• download: You can achieve that this script is run only once without restarting by setting the restart policy to no. This download script job should store the data downloaded in a persistent volume.
  • databases: I’d deploy them the same way as they are being deployed nowadays.
  • data injector: This scripts waits until the download script has finished correctly and the database are up and running by using the depends_on compose field. It gets the data from the persistent volume used by the download service and inject the data into the databases
  • backend: You will probably need to wait until the databases are up and running. This can be achieved by using the depends_on compose field

Using depends_on and restart policies can make you achieve the expected result.

You can also mix okteto syntax with compose by using the extended okteto manifest v2 deploy section. Here is an example of how you can deploy a compose, your own pipeline and still use it for development.

Both ways are recommended by okteto, so use the one you are more comfortable with.

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Hi @jLopezbarb,

Thank you very much for the detailed reply. Really appreciated the explanation. And I will try those modifications to the compose file.

In the meantime, I was wondering if you could answer another question of mine. I have managed to get the deploy working using both Pipeline and Preview GitHub Actions. Currently however. after the compose file successfully deploys and the GitHub Action step completes, my database takes a few minutes to actually properly spin up and seed data (around 5 minutes). During this time, the deployed URL returns a 502 error, until it finishes.

Thus, I have setup another GitHub Action to poll the URL until it returns a 200 response. Once this occurs, I want to then run an okteto exec command via one of the running containers. however, I am unable to run this using GitHub Actions, as the Okteto CLI is not installed in the image. And I’m not sure if I can somehow modify the Okteto Manifest file to do this, because of the fact that I need to wait for this intermediate polling GitHub Action to complete before I run the okteto exec command.

Essentially, I am stuck at the last stage of what I wanted to do (execute the Python script inside the running container using a docker compose exec like command).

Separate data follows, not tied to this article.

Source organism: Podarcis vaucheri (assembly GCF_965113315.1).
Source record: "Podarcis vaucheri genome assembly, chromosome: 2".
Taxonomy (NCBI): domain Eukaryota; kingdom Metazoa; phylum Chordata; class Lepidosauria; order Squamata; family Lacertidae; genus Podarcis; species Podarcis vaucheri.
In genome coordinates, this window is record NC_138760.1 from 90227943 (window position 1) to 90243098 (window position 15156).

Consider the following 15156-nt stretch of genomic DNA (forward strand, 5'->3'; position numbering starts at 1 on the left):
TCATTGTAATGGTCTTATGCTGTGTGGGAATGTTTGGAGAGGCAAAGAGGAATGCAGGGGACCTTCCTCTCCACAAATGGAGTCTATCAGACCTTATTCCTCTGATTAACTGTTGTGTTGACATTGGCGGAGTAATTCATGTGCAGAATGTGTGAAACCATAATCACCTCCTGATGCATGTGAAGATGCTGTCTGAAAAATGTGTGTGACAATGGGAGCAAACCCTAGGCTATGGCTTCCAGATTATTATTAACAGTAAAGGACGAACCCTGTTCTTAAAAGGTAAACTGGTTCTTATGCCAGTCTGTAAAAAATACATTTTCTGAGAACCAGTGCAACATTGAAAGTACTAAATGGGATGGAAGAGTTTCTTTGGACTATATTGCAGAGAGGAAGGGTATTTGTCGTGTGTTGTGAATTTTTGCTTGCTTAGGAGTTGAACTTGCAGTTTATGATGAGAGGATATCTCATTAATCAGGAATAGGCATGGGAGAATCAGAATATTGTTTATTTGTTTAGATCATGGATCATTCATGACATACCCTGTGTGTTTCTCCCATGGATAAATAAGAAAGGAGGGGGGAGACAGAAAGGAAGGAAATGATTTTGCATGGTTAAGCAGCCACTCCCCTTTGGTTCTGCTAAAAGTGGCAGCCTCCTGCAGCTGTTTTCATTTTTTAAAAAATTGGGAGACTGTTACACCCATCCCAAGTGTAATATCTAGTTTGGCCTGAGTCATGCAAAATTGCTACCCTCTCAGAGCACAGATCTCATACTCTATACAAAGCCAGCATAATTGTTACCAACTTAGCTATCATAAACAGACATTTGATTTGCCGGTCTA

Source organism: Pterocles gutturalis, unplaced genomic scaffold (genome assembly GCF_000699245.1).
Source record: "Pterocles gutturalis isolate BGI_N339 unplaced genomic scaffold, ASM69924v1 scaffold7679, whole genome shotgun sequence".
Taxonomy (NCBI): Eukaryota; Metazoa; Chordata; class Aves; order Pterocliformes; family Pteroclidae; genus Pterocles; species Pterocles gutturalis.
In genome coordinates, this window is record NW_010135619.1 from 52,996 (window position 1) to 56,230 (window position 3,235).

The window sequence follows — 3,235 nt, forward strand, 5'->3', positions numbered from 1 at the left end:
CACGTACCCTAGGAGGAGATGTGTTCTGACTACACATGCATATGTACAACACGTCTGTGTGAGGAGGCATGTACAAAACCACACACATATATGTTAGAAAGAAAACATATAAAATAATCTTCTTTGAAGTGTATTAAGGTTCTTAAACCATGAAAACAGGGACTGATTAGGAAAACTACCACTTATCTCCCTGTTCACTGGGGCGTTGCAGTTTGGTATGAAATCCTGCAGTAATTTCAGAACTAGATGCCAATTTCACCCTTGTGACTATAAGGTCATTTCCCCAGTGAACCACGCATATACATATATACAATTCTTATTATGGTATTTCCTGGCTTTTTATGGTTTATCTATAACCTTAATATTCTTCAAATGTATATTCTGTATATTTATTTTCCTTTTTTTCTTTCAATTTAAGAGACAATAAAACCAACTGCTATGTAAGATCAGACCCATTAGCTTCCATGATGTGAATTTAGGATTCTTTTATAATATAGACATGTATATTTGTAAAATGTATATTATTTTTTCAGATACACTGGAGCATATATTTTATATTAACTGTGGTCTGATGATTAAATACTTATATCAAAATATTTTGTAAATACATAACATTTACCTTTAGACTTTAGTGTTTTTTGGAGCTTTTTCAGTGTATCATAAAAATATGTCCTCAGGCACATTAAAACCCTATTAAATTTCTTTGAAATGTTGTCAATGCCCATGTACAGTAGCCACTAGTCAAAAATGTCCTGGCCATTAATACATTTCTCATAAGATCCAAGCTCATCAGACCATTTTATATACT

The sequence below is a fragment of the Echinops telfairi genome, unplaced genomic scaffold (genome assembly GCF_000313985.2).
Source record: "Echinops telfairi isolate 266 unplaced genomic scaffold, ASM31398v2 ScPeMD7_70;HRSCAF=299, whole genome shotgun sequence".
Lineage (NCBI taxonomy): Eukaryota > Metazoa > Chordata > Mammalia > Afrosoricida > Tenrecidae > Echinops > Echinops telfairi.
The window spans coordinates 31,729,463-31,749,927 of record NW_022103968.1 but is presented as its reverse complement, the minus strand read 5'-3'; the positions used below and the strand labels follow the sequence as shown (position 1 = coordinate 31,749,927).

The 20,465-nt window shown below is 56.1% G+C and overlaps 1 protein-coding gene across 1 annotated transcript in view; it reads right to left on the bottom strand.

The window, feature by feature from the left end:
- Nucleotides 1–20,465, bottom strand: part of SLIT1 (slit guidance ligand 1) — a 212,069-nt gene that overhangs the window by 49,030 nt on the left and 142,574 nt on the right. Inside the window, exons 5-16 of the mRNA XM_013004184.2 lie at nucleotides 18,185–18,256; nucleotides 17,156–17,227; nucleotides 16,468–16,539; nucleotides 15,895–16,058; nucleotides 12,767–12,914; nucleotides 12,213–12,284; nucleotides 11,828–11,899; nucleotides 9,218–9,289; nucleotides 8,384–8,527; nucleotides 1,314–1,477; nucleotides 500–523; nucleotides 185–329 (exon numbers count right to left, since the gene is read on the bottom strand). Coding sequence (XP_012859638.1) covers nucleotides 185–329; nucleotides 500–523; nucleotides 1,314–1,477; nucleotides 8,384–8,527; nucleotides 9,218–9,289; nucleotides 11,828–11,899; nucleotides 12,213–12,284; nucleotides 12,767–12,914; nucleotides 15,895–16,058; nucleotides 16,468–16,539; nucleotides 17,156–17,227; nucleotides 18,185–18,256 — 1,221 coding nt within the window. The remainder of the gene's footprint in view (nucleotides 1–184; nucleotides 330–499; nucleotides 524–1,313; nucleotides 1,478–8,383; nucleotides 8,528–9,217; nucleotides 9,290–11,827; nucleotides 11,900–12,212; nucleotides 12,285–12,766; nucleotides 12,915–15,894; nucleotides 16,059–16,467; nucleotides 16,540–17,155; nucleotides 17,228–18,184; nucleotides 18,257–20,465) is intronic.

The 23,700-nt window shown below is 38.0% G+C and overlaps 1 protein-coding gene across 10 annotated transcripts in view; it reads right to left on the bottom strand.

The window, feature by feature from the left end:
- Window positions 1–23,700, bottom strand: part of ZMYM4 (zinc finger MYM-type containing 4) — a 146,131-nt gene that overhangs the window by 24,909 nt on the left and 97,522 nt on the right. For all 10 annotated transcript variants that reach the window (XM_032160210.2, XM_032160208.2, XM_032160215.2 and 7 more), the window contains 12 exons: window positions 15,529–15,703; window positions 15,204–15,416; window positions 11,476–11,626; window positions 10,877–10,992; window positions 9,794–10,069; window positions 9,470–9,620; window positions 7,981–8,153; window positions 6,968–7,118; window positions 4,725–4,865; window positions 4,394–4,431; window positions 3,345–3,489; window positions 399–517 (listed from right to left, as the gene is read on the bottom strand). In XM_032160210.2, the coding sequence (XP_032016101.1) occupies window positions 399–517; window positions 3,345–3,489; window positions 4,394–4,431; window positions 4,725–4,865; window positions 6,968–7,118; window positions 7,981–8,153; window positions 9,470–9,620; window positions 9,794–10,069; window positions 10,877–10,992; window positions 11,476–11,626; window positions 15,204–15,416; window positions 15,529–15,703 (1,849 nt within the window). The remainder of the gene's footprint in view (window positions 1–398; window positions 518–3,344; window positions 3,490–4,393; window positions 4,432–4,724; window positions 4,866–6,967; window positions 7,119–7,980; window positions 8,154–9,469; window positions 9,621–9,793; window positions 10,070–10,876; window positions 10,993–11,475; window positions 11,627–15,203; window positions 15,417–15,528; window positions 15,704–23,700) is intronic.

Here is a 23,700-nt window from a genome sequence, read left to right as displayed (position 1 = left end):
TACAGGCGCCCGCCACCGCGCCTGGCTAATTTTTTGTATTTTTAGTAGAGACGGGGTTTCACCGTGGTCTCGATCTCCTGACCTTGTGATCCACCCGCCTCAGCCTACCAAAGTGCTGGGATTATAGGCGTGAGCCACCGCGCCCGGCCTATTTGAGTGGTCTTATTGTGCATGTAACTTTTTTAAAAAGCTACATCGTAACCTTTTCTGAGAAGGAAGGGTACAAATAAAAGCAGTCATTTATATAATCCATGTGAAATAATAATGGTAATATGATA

Would you happen to know whether there is any way I can run an okteto exec command for one of the containers in a separate GitHub Action step, after the containers have been spun up?

Let me know if that was unclear in any way!

Hi again @justinjao,

The okteto exec command allows you to execute a command in your development container. The command will fail if there’s no active development container corresponding to the current folder. In your case okteto exec won’t work since you don’t have an active okteto up session where you can run okteto exec on.

You could achieve the behavior just using docker compose in okteto, but, if you need to use it on another GHAction you can use kubectl exec command in order to have a similar experience to the one you were getting with docker compose exec. You could use something like kubectl exec -it deployment/svc -- ${command} for deployments services or kubectl exec -it statefulset/svc -- ${command} for statefulsets. Let us know if this answer your question. Remember to run okteto kubeconfig before running any kubectl commands in order to have your kubernetes context pointing to the correct cluster.

Happy coding!!

Hi @jLopezbarb, apologies for the late reply. It took a lot of fiddling, but I’m happy to confirm that your last reply worked, and I was able to get it working with okteto kubeconfig and kubectl! I had to run the activate-namespace github action beforehand.

Thank you so much for your detailed help!